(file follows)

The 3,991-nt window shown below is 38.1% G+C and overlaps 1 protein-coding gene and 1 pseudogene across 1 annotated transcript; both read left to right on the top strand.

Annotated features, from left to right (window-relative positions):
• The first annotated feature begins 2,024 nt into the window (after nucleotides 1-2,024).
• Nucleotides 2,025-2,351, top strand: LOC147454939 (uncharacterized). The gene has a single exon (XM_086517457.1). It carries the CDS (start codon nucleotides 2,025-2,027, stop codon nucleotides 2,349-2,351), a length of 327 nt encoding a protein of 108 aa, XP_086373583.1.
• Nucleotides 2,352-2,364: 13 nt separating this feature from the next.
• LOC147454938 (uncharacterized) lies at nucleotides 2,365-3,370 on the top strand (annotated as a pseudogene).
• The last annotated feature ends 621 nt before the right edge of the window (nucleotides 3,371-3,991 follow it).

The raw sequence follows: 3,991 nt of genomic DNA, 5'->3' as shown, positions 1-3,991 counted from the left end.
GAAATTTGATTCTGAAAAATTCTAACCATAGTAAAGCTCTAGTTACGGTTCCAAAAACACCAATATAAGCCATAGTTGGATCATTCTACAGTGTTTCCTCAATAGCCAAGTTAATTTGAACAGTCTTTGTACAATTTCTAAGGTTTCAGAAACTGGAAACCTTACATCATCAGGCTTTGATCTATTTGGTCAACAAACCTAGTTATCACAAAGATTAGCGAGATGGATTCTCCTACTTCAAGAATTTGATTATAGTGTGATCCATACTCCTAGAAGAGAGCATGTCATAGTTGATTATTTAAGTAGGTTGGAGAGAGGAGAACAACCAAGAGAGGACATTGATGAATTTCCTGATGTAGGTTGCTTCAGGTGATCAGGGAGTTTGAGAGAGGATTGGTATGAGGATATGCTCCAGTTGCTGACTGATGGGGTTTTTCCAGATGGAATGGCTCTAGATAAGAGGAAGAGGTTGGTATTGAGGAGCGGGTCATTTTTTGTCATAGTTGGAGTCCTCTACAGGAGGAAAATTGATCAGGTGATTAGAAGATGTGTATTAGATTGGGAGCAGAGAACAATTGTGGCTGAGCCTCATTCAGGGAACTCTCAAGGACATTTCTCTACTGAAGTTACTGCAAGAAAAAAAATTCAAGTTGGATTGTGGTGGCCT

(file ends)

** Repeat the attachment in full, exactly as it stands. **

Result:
The 3,991-nt window shown below is 38.1% G+C and overlaps 1 protein-coding gene and 1 pseudogene across 1 annotated transcript; both read left to right on the top strand.

Annotated features, from left to right (window-relative positions):
• The first annotated feature begins 2,024 nt into the window (after nucleotides 1-2,024).
• Nucleotides 2,025-2,351, top strand: LOC147454939 (uncharacterized). The gene has a single exon (XM_086517457.1). It carries the CDS (start codon nucleotides 2,025-2,027, stop codon nucleotides 2,349-2,351), a length of 327 nt encoding a protein of 108 aa, XP_086373583.1.
• Nucleotides 2,352-2,364: 13 nt separating this feature from the next.
• LOC147454938 (uncharacterized) lies at nucleotides 2,365-3,370 on the top strand (annotated as a pseudogene).
• The last annotated feature ends 621 nt before the right edge of the window (nucleotides 3,371-3,991 follow it).

The raw sequence follows: 3,991 nt of genomic DNA, 5'->3' as shown, positions 1-3,991 counted from the left end.
GAAATTTGATTCTGAAAAATTCTAACCATAGTAAAGCTCTAGTTACGGTTCCAAAAACACCAATATAAGCCATAGTTGGATCATTCTACAGTGTTTCCTCAATAGCCAAGTTAATTTGAACAGTCTTTGTACAATTTCTAAGGTTTCAGAAACTGGAAACCTTACATCATCAGGCTTTGATCTATTTGGTCAACAAACCTAGTTATCACAAAGATTAGCGAGATGGATTCTCCTACTTCAAGAATTTGATTATAGTGTGATCCATACTCCTAGAAGAGAGCATGTCATAGTTGATTATTTAAGTAGGTTGGAGAGAGGAGAACAACCAAGAGAGGACATTGATGAATTTCCTGATGTAGGTTGCTTCAGGTGATCAGGGAGTTTGAGAGAGGATTGGTATGAGGATATGCTCCAGTTGCTGACTGATGGGGTTTTTCCAGATGGAATGGCTCTAGATAAGAGGAAGAGGTTGGTATTGAGGAGCGGGTCATTTTTTGTCATAGTTGGAGTCCTCTACAGGAGGAAAATTGATCAGGTGATTAGAAGATGTGTATTAGATTGGGAGCAGAGAACAATTGTGGCTGAGCCTCATTCAGGGAACTCTCAAGGACATTTCTCTACTGAAGTTACTGCAAGAAAAAAAATTCAAGTTGGATTGTGGTGGCCT